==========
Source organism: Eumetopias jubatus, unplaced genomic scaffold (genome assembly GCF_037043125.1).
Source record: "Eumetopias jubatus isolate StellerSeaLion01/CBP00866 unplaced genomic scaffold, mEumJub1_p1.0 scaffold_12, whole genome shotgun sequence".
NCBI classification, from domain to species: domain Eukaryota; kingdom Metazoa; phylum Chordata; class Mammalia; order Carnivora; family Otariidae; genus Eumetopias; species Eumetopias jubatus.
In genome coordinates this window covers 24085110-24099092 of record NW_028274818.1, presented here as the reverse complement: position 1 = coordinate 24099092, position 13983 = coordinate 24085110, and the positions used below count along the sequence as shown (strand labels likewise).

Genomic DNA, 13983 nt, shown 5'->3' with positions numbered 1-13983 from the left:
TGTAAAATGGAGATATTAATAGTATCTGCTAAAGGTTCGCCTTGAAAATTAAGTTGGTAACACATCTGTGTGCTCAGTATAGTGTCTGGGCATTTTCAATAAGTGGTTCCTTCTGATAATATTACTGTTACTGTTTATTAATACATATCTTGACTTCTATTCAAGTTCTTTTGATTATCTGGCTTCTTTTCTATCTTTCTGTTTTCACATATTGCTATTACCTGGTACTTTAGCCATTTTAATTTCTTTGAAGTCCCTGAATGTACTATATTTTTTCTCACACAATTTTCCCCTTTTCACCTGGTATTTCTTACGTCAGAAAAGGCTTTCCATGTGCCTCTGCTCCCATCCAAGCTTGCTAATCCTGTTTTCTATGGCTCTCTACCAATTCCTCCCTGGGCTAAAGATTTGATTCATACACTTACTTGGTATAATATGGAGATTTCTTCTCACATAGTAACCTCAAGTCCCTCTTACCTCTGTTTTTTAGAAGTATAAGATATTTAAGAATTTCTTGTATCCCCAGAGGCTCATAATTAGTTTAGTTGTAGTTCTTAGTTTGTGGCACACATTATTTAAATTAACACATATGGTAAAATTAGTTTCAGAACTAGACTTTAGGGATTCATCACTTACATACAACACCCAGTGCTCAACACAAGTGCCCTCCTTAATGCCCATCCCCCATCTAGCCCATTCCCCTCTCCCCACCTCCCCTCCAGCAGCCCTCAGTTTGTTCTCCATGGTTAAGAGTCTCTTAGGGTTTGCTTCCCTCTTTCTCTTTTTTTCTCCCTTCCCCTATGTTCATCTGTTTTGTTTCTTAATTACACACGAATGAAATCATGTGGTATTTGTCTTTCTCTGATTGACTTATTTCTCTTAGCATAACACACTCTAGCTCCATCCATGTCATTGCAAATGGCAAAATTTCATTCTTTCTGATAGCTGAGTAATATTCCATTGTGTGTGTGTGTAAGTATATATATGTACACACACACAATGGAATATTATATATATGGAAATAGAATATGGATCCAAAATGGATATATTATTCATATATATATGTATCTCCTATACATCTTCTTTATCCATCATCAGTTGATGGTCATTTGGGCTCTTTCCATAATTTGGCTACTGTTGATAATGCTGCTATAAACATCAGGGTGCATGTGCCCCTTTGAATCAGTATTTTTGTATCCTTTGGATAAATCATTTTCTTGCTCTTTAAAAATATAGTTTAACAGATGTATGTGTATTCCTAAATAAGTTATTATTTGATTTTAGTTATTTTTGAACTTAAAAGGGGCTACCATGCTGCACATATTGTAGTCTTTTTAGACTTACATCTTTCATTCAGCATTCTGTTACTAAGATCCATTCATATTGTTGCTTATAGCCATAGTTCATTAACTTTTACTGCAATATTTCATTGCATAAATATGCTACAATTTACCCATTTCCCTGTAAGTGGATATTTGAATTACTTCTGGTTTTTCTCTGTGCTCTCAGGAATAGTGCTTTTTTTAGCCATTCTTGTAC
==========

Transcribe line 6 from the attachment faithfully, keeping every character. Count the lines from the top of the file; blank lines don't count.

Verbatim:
TGTAAAATGGAGATATTAATAGTATCTGCTAAAGGTTCGCCTTGAAAATTAAGTTGGTAACACATCTGTGTGCTCAGTATAGTGTCTGGGCATTTTCAATAAGTGGTTCCTTCTGATAATATTACTGTTACTGTTTATTAATACATATCTTGACTTCTATTCAAGTTCTTTTGATTATCTGGCTTCTTTTCTATCTTTCTGTTTTCACATATTGCTATTACCTGGTACTTTAGCCATTTTAATTTCTTTGAAGTCCCTGAATGTACTATATTTTTTCTCACACAATTTTCCCCTTTTCACCTGGTATTTCTTACGTCAGAAAAGGCTTTCCATGTGCCTCTGCTCCCATCCAAGCTTGCTAATCCTGTTTTCTATGGCTCTCTACCAATTCCTCCCTGGGCTAAAGATTTGATTCATACACTTACTTGGTATAATATGGAGATTTCTTCTCACATAGTAACCTCAAGTCCCTCTTACCTCTGTTTTTTAGAAGTATAAGATATTTAAGAATTTCTTGTATCCCCAGAGGCTCATAATTAGTTTAGTTGTAGTTCTTAGTTTGTGGCACACATTATTTAAATTAACACATATGGTAAAATTAGTTTCAGAACTAGACTTTAGGGATTCATCACTTACATACAACACCCAGTGCTCAACACAAGTGCCCTCCTTAATGCCCATCCCCCATCTAGCCCATTCCCCTCTCCCCACCTCCCCTCCAGCAGCCCTCAGTTTGTTCTCCATGGTTAAGAGTCTCTTAGGGTTTGCTTCCCTCTTTCTCTTTTTTTCTCCCTTCCCCTATGTTCATCTGTTTTGTTTCTTAATTACACACGAATGAAATCATGTGGTATTTGTCTTTCTCTGATTGACTTATTTCTCTTAGCATAACACACTCTAGCTCCATCCATGTCATTGCAAATGGCAAAATTTCATTCTTTCTGATAGCTGAGTAATATTCCATTGTGTGTGTGTGTAAGTATATATATGTACACACACACAATGGAATATTATATATATGGAAATAGAATATGGATCCAAAATGGATATATTATTCATATATATATGTATCTCCTATACATCTTCTTTATCCATCATCAGTTGATGGTCATTTGGGCTCTTTCCATAATTTGGCTACTGTTGATAATGCTGCTATAAACATCAGGGTGCATGTGCCCCTTTGAATCAGTATTTTTGTATCCTTTGGATAAATCATTTTCTTGCTCTTTAAAAATATAGTTTAACAGATGTATGTGTATTCCTAAATAAGTTATTATTTGATTTTAGTTATTTTTGAACTTAAAAGGGGCTACCATGCTGCACATATTGTAGTCTTTTTAGACTTACATCTTTCATTCAGCATTCTGTTACTAAGATCCATTCATATTGTTGCTTATAGCCATAGTTCATTAACTTTTACTGCAATATTTCATTGCATAAATATGCTACAATTTACCCATTTCCCTGTAAGTGGATATTTGAATTACTTCTGGTTTTTCTCTGTGCTCTCAGGAATAGTGCTTTTTTTAGCCATTCTTGTAC